Doctor of Philosophy (PhD)
Faculty of Science
Priming is the benefit that an event receives when its processing has been preceded by the processing of a related or identical event. Context effects on priming are evident when priming changes as a function of some feature of experimental trials. The most commonly explored context effect is that of relatedness proportion (RP), where it has often been shown that the magnitude of priming (semantic or repetition) is directly related to the proportion of related trials: Increasing the related trials results in greater priming. Although previously thought to depend on strategic processing, recent evidence of context effects from designs using masked primes and short stimulus onset asynchronies (SOAs; less than 250 ms) refutes this strategy view because it should not be possible to enact strategies in such brief intervals. In addition, such findings provide evidence against the dominant view that masked priming with short SOAs results from automatic spreading activation because automatic spreading activation should not be influenced by contextual factors. The current set of experiments was designed to provide converging evidence for the notion that episodic accounts may best account for priming by exploring whether differences in another context variable—list composition—would alter semantic priming in a lexical decision task (LDT) for masked, short SOA (67 ms) primes. In 3 experiments, list composition was manipulated by presenting experimental trials that contained either 3 prime types (nominally related, semantically related, or unrelated) or 2 prime types (semantically related or unrelated) in either a between-subjects design (Experiments 1 and 2) or a within-subject design (Experiment 3). List composition effects were found: Response times (RTs) to semantically related primes were associated with a response cost in the 3-Prime-Type condition but were associated with a response benefit (facilitation) in the 2-Prime-Type condition. Episodic accounts can best account for these results, whereby to best facilitate target identification, the cognitive system is biased to detect primes containing features that are most transfer appropriate with respect to targets.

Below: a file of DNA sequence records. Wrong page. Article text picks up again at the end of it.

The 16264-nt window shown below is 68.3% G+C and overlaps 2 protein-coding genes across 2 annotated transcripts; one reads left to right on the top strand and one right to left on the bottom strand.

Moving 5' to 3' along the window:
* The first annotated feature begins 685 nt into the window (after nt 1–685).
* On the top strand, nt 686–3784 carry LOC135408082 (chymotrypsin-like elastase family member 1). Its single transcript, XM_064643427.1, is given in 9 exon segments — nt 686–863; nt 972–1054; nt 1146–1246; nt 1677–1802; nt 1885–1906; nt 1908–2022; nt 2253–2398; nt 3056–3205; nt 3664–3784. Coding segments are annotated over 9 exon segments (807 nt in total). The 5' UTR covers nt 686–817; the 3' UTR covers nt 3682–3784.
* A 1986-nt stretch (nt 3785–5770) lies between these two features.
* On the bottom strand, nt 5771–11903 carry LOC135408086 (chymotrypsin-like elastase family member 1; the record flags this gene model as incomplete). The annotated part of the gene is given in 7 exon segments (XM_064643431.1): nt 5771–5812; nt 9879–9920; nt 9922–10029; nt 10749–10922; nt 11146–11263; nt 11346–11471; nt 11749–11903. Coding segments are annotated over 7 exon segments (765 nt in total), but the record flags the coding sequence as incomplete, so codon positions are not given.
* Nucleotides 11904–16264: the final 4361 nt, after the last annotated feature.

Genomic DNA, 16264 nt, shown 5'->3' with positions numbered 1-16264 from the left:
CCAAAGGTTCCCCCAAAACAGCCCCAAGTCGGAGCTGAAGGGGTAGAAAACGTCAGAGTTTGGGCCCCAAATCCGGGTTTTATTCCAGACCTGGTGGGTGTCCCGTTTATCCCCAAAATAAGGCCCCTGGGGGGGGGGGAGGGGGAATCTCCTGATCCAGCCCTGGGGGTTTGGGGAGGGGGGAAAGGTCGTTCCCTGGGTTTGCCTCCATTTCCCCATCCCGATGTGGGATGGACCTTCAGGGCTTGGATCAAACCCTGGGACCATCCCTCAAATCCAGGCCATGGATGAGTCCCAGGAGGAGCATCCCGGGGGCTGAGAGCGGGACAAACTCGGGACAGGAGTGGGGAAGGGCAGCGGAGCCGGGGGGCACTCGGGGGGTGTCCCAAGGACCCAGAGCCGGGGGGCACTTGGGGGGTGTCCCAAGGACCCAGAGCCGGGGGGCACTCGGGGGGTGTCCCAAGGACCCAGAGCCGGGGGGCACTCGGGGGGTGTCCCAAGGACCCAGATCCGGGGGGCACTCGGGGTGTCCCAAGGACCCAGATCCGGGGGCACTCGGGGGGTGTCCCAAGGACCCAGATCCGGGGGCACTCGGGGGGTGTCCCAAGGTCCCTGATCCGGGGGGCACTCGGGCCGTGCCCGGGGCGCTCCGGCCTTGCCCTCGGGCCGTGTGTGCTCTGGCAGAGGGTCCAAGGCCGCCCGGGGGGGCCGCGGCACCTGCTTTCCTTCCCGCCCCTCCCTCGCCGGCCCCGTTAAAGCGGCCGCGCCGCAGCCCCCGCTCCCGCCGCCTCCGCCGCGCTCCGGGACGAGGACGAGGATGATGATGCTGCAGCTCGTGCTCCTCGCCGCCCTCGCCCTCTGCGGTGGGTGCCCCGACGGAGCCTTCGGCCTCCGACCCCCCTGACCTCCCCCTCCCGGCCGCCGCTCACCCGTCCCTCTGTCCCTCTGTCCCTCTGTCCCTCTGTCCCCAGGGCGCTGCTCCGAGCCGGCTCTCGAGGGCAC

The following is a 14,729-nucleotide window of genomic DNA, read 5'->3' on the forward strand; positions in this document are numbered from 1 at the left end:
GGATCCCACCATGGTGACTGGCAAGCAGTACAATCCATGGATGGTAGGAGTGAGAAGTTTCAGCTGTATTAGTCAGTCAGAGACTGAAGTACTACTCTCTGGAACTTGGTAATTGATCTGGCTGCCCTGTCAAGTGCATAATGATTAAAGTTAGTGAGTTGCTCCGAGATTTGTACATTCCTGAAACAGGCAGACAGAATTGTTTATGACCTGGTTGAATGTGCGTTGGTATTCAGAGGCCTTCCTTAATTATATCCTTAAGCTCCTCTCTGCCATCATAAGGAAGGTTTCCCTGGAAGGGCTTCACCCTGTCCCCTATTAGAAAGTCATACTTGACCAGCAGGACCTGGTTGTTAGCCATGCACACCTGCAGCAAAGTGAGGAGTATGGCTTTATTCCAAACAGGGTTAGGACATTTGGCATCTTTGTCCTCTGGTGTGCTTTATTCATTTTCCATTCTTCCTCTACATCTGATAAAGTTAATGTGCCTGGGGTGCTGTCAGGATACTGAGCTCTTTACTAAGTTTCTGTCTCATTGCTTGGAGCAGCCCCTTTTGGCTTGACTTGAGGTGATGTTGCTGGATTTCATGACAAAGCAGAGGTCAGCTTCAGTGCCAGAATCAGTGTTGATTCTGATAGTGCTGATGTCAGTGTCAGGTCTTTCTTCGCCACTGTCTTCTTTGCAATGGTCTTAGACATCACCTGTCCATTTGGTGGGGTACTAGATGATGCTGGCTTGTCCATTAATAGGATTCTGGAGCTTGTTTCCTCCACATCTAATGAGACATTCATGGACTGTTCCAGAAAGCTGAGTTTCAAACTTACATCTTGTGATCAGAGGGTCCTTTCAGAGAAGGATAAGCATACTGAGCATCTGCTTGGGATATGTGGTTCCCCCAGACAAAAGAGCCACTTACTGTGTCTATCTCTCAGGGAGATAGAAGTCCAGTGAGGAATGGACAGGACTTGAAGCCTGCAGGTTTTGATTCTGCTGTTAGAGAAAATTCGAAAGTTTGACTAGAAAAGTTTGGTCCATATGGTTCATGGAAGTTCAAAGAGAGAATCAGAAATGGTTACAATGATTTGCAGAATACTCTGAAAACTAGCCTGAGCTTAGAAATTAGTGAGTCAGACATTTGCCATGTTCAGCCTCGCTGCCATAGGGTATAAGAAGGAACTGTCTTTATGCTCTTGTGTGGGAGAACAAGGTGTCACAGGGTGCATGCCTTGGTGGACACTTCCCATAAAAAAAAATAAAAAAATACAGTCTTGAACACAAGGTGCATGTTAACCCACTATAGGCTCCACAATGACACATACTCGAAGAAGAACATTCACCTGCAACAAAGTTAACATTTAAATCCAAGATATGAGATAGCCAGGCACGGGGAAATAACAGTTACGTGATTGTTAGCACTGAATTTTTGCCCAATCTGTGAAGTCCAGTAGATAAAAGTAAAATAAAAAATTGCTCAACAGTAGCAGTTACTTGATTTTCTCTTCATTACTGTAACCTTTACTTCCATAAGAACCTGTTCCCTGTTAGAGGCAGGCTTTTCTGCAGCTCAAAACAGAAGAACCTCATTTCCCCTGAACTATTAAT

Major, Jennifer C., "List Composition Effects for Masked Semantic Primes: Evidence Inconsistent with Activation Accounts" (2008). Theses and Dissertations (Comprehensive). 1059.